Cov­er­age of Coro­na­tion was the spark which brought tele­vi­sion to masses

Gloucestershire Echo - - NOSTALGIA -

» TV ar­rived in Glouces­ter­shire 81 years ago this week.

The first tele­vi­sion pic­tures with sound were broad­cast from the BBC’S Alexan­der Palace stu­dios in Au­gust 1936.

On Oc­to­ber 1 that year a reg­u­lar ser­vice came into oper­a­tion, but it wasn’t un­til Au­gust 1938 that TV came to this county.

Its ar­rival fol­lowed tests con­ducted by the West Glouces­ter­shire Power Com­pany in con­junc­tion with Mar­coni.

The first pro­gramme seen lo­cally was a va­ri­ety show broad­cast from Alexan­dra Palace star­ring Ge­orge Robey, inset.

Only a hand­ful of view­ers watched, how­ever, as the price of a set, around 100 guineas, put TV out of reach for all but the most wealthy.

Most fam­i­lies were sat­is­fied with a wireless, which could be had for a tenth of the price and of­fered a choice of sta­tions to lis­ten to, un­like TV which had but one chan­nel – the BBC.

Not un­til the 1950s did tele­vi­sion make much of an im­pact.

At the start of the decade there were a mere 350,000 re­ceivers in Bri­tain.

Be­sides the fact that sets were ex­pen­sive, TV was more of a cu­rios­ity than an en­ter­tain­ment.

For a start, there wasn’t much to see. Mon­day to Satur­day the BBC, which was then the only provider, be­gan broad­cast­ing at 3pm and on Sundays there were no pro­grammes un­til 5pm.

The ser­vice shut down each day from 6pm un­til 7pm, then at 10.30pm the Na­tional An­them played and that was your lot for the day.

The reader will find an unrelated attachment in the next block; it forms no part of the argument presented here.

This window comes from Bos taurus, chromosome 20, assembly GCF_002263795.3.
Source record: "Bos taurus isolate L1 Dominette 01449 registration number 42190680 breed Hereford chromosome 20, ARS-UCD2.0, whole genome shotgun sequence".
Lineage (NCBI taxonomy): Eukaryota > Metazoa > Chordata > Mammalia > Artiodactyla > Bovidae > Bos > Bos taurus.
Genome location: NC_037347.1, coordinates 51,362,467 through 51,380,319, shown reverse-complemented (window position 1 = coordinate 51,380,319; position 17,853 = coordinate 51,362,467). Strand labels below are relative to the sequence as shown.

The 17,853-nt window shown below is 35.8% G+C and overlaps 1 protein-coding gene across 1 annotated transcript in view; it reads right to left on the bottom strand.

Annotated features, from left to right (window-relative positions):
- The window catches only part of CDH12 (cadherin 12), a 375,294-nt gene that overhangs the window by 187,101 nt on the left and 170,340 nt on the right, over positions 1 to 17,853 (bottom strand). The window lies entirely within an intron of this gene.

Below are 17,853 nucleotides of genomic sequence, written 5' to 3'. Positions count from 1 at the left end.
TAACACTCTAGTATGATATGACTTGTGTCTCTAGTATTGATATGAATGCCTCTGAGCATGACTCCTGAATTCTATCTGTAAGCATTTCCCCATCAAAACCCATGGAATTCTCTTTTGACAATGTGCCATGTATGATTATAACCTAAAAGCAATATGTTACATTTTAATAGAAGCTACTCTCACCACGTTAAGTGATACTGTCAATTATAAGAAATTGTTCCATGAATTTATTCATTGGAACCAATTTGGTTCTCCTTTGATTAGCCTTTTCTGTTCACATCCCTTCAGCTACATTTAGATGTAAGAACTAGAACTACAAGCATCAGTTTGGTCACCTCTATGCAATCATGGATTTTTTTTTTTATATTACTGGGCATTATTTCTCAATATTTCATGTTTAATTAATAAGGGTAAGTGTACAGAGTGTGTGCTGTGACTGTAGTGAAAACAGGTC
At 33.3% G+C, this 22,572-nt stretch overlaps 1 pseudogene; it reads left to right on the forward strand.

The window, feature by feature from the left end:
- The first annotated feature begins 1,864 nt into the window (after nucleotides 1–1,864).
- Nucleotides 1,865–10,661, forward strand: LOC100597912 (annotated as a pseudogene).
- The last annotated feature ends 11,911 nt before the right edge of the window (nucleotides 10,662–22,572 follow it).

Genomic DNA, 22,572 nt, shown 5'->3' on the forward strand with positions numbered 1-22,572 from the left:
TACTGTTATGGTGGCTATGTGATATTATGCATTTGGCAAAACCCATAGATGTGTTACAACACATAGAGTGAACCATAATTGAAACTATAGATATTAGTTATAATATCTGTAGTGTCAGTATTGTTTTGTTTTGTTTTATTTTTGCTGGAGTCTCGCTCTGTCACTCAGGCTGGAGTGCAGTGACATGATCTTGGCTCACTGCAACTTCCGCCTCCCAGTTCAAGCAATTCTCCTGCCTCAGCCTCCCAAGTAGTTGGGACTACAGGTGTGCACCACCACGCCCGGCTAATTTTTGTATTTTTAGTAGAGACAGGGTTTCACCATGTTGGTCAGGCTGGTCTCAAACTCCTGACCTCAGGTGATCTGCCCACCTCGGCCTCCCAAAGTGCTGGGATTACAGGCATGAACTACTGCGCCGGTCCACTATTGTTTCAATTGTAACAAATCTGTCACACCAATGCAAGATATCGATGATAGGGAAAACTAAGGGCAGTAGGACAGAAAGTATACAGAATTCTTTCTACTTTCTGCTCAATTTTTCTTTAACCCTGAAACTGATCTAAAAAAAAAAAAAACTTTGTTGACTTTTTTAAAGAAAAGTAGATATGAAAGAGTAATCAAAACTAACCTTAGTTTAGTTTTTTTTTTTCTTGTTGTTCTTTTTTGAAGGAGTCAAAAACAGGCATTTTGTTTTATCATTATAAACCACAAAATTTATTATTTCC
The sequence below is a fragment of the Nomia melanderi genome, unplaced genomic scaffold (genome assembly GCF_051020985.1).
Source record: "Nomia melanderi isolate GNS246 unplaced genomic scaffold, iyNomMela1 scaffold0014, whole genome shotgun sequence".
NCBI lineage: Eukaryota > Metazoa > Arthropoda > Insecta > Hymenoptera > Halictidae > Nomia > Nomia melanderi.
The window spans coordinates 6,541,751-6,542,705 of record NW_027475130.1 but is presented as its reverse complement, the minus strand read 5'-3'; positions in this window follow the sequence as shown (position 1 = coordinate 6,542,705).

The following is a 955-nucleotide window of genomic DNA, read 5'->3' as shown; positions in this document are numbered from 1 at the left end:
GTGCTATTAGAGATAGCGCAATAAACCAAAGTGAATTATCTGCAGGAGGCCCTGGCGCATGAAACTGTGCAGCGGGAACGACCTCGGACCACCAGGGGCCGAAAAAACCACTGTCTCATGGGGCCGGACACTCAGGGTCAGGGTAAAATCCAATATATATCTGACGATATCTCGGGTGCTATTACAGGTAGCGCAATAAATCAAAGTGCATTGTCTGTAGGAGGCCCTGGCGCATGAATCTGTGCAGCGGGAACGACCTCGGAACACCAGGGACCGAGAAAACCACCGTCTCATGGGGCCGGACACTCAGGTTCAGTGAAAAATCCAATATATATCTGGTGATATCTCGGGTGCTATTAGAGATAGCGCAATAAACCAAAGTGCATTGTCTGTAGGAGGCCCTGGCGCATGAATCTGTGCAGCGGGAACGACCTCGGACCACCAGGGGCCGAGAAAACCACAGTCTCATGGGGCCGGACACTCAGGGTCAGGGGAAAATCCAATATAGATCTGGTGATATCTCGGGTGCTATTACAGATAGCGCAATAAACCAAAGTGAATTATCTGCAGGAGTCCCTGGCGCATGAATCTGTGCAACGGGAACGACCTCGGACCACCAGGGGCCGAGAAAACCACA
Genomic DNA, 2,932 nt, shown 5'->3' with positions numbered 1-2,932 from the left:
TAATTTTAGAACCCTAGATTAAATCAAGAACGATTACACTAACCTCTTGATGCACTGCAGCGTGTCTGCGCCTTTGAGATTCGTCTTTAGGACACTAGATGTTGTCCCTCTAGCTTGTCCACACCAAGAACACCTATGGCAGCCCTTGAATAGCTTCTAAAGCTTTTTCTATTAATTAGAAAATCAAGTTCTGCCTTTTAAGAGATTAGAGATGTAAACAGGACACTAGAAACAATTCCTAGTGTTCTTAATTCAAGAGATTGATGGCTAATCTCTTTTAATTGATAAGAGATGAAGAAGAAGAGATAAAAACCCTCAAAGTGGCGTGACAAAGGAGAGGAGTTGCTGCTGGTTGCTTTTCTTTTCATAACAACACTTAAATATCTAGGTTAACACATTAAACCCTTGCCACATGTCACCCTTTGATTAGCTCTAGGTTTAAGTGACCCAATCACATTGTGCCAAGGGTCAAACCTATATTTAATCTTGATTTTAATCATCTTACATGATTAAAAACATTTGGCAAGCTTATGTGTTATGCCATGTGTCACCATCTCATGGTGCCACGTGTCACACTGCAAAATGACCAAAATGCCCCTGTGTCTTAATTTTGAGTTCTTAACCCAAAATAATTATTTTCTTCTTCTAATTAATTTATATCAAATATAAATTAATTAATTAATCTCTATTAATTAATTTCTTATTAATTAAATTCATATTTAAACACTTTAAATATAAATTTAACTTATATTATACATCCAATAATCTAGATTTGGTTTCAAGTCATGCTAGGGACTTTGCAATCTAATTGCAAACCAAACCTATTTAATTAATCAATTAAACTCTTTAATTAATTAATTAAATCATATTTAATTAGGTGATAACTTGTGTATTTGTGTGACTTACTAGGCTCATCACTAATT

Even dur­ing the short stretches of broad­cast­ing time there were long gaps be­tween pro­grammes filled by in­ter­ludes. Im­ages of a wind­mill, horses plough­ing, waves break­ing on a rocky shore and the pot­ter’s wheel, took up a great deal of the avail­able view­ing time.

Mass TV own­er­ship be­gan to take off when news broke that the Coro­na­tion of Queen El­iz­a­beth II was to be screened live from West­min­ster Abbey.

At first the palace said no to re­quests by the BBC to cover the event, but the de­ci­sion was re­versed and by the big day, June 2, 1953, there were two mil­lion sets tuned in.

The to­tal au­di­ence was es­ti­mated to be 20 mil­lion, be­cause any­one who owned a TV found their home packed with friends and oth­ers, peer­ing at the wob­bly im­ages and lis­ten­ing to the sonorous tones of Richard Dim­bleby de­scrib­ing the pomp and pageantry.

Even though the Coro­na­tion helped to pop­u­larise the box, the pro­gramme con­tent re­mained ed­u­ca­tional, rather than en­ter­tain­ing.

In fact most of the pro­grammes were like evening classes, with the goa­tee bearded Philip Har­ben telling view­ers how to cook, Fred Streeter telling them how to gar­den and Eric Robin­son telling them how to en­joy mu­sic.

All of which sounds tame now, but at the time its new­ness made it ex­cit­ing.

My par­ents bought a TV in about 1960, the pro­grammes re­ceived by which en­tered our home from the ether via two aeri­als.

An H shaped one strapped to the chim­ney plucked BBC pro­grammes from the air, while an­other shaped like a fish skele­ton en­ticed the sig­nal from ITV.

Our “set”, as my par­ents tended to call the tele­vi­sion, was a sub­stan­tial piece of fur­ni­ture, stand­ing some four feet tall in its pol­ished ve­neered case with a screen not much big­ger than a post­card and Bake­lite knobs dot­ted here and there.

The at­mos­phere in our front room was elec­tric as we tuned in to one side and saw Lib­er­ace with a smile as big as the key­board of his glitzy grand pi­ano, then turned to the other side to see Winifred Atwell bash­ing out a tune on her up­right.

For a time the young me thought that tele­vi­sion was purely and only for watch­ing peo­ple play the pi­ano.

Later came the de­lights of Chil­dren’s Hour with pro­grammes such as Muf­fin the Mule, Andy Pandy, Bill and Ben, Rag, Tag and Bob­tail and Tales of the River Bank.

ITV, by the way, came along in 1955 and the first com­mer­cial screened was for Gibb’s SR tooth­paste.

The pot­ter’s wheel in­ter­lude was a reg­u­lar sight for view­ers in the early days of tele­vi­sion

Bill and Ben, left, and Muf­fin the Mule, right, with An­nette Mills

Winifred Atwell

Lib­er­ace

A 1938-style TV

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